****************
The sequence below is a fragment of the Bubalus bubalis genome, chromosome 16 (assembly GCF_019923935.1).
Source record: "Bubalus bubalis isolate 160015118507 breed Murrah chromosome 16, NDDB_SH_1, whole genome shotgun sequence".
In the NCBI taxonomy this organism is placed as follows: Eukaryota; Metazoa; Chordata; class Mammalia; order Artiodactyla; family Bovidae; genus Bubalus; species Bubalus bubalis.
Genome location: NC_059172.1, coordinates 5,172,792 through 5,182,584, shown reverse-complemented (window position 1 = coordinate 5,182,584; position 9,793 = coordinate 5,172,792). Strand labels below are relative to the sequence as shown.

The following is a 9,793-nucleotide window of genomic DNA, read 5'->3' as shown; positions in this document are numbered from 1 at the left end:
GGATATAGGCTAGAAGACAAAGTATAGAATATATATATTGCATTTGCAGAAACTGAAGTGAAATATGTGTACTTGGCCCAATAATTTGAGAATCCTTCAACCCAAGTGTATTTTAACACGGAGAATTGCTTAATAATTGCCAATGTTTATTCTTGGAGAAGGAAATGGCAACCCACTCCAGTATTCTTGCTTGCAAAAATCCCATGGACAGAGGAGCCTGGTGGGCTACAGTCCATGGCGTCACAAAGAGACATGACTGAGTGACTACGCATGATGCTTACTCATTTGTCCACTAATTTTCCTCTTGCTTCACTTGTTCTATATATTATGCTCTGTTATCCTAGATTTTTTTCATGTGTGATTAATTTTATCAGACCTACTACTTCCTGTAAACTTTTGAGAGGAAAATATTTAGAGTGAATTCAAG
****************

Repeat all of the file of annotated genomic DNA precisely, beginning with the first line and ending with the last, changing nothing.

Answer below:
The sequence below is a fragment of the Bubalus bubalis genome, chromosome 16 (assembly GCF_019923935.1).
Source record: "Bubalus bubalis isolate 160015118507 breed Murrah chromosome 16, NDDB_SH_1, whole genome shotgun sequence".
In the NCBI taxonomy this organism is placed as follows: Eukaryota; Metazoa; Chordata; class Mammalia; order Artiodactyla; family Bovidae; genus Bubalus; species Bubalus bubalis.
Genome location: NC_059172.1, coordinates 5,172,792 through 5,182,584, shown reverse-complemented (window position 1 = coordinate 5,182,584; position 9,793 = coordinate 5,172,792). Strand labels below are relative to the sequence as shown.

The following is a 9,793-nucleotide window of genomic DNA, read 5'->3' as shown; positions in this document are numbered from 1 at the left end:
GGATATAGGCTAGAAGACAAAGTATAGAATATATATATTGCATTTGCAGAAACTGAAGTGAAATATGTGTACTTGGCCCAATAATTTGAGAATCCTTCAACCCAAGTGTATTTTAACACGGAGAATTGCTTAATAATTGCCAATGTTTATTCTTGGAGAAGGAAATGGCAACCCACTCCAGTATTCTTGCTTGCAAAAATCCCATGGACAGAGGAGCCTGGTGGGCTACAGTCCATGGCGTCACAAAGAGACATGACTGAGTGACTACGCATGATGCTTACTCATTTGTCCACTAATTTTCCTCTTGCTTCACTTGTTCTATATATTATGCTCTGTTATCCTAGATTTTTTTCATGTGTGATTAATTTTATCAGACCTACTACTTCCTGTAAACTTTTGAGAGGAAAATATTTAGAGTGAATTCAAG